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When a musician continually sets out in the wilderness of imagination and returns, what from their explorations remain? Harkeerat Mangat’s newest film, Recording Rituals (2017), serves as a medium for his meanderings over a mixed terrain of music, technology and recording. In this comedic film essay, a pseudo-ethnographic narrator tells the story of a group of Indian Classical musicians who have been invited to perform a concert at the Aga Khan Museum in Toronto, Canada, only to decide, after receiving an architectural tour of the museum, to produce a recording there instead. They go on to transform the museum’s courtyard into an open-air recording studio where they invite a group of actors to simulate a live audience they can engage with for the purposes of the recording. Mangat repeatedly punctuates the film’s narrative with character monologues heard over an image of the museum’s façade, making persuasive arguments that contradict one another over the course of the film, pushing viewers to different ends of his dialectical spectrum. For Virasat 2017, Mangat will present a lecture on the research and references that surround Recording Rituals (2017), followed by a screening of the film. To conclude the presentation, there will be a Q&A session with the artist.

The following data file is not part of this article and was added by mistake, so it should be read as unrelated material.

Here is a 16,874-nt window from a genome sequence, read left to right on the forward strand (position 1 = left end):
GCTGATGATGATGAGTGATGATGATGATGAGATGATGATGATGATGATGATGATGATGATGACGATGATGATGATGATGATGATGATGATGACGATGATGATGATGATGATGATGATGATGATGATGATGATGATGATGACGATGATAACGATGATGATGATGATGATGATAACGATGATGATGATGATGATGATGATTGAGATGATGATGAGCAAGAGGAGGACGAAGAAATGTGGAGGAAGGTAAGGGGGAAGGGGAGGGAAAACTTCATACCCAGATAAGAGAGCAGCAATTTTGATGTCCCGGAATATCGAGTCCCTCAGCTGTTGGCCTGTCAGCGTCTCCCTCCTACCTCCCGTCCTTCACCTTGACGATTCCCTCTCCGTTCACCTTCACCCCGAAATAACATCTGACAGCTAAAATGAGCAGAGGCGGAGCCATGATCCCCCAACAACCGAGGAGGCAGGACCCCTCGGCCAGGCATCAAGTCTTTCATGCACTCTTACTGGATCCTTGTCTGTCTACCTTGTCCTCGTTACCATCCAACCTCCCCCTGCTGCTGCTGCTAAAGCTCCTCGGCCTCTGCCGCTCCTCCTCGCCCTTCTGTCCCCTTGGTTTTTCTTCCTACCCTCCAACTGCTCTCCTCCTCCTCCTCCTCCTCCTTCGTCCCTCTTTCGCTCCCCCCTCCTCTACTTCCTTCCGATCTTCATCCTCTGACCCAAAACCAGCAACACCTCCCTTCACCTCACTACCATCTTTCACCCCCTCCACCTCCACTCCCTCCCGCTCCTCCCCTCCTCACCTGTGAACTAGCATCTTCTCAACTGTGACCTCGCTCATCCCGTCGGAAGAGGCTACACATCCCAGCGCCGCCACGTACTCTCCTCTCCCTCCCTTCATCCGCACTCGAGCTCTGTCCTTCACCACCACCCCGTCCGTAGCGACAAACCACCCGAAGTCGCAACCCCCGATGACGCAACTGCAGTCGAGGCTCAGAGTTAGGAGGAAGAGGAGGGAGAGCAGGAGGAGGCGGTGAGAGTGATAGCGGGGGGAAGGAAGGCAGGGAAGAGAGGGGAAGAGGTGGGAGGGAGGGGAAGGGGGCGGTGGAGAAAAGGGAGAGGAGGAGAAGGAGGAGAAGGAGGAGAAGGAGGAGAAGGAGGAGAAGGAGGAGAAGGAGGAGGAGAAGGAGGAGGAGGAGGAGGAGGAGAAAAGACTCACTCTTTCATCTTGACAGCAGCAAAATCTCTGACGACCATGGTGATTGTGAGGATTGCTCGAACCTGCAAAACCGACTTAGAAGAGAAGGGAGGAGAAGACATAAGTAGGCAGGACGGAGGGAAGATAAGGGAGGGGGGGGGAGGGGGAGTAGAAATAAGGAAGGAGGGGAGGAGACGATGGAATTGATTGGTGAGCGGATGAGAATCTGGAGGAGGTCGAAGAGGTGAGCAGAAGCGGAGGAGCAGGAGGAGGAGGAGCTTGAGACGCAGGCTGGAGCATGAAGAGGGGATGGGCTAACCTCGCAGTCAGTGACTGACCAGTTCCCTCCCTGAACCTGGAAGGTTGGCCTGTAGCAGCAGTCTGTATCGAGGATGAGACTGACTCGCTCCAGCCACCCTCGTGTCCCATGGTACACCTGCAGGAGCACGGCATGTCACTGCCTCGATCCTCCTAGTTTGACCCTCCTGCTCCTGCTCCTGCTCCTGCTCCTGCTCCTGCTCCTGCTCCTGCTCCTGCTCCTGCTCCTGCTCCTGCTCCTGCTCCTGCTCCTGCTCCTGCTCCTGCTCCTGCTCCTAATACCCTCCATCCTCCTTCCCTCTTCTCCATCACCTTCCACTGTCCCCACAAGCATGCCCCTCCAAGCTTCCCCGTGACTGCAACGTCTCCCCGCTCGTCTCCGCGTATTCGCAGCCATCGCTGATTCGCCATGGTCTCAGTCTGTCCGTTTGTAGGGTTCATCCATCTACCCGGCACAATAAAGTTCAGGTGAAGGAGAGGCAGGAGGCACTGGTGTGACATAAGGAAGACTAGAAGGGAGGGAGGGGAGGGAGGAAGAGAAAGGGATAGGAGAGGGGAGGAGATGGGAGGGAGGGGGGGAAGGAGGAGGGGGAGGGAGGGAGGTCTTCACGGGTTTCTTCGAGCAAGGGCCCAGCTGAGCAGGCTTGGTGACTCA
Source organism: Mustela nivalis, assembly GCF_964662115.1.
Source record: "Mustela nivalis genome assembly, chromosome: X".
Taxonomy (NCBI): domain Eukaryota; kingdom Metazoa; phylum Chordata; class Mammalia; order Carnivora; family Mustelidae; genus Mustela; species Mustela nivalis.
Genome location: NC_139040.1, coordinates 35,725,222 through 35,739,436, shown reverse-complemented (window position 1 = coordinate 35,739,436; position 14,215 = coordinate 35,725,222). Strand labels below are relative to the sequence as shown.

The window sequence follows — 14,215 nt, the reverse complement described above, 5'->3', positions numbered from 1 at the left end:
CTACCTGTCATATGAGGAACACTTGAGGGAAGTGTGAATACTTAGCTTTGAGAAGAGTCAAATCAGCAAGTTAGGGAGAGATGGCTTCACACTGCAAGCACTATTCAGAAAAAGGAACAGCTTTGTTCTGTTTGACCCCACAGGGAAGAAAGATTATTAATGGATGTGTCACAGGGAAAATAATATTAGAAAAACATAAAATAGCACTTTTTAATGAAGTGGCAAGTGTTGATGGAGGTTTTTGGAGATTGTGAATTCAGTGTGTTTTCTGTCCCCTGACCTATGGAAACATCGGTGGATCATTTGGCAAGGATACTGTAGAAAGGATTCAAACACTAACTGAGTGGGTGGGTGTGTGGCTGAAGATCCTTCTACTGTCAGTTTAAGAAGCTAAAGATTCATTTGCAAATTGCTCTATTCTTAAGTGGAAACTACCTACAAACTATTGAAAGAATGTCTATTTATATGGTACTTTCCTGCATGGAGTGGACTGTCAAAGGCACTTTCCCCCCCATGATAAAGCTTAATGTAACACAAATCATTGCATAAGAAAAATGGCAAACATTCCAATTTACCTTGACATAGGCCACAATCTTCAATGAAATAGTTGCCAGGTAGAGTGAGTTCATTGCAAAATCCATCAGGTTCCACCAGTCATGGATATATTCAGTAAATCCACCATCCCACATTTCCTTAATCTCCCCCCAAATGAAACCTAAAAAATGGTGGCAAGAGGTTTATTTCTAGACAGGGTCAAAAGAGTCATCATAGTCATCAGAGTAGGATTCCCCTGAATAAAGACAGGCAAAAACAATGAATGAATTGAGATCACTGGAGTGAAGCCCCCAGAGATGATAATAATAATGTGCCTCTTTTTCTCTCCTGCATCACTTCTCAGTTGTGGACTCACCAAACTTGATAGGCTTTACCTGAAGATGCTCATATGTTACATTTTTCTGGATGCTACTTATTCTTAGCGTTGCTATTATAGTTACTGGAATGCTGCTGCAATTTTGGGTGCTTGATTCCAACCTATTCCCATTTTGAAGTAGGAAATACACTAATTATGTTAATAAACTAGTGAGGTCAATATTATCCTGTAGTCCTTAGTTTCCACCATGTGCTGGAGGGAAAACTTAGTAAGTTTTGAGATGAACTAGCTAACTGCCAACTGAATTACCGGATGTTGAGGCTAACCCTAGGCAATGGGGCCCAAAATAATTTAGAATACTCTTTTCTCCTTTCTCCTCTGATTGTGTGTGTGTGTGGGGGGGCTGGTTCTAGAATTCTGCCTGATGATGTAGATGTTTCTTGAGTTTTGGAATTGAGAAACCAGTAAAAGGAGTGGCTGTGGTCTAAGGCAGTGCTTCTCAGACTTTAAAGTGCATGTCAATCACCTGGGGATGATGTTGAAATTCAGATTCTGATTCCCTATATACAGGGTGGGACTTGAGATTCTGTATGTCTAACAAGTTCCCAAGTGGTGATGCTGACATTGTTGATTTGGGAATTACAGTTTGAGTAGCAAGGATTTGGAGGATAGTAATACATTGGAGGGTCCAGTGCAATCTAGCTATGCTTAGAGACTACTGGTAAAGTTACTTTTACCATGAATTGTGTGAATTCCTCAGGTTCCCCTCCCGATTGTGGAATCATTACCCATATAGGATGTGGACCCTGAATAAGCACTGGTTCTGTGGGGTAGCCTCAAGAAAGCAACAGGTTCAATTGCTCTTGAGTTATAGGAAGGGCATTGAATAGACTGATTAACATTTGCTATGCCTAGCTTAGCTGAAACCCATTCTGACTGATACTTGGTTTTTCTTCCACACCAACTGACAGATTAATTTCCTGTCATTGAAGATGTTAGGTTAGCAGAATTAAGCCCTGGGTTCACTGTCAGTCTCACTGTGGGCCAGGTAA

Recording Rituals (2017) was made with the generous support of the Aga Khan Museum and is currently on view from July 22, 2017 – January 01, 2018 as part of the current exhibition: HERE: Locating Contemporary Canadian Artists, curated by Swapnaa Tamhane.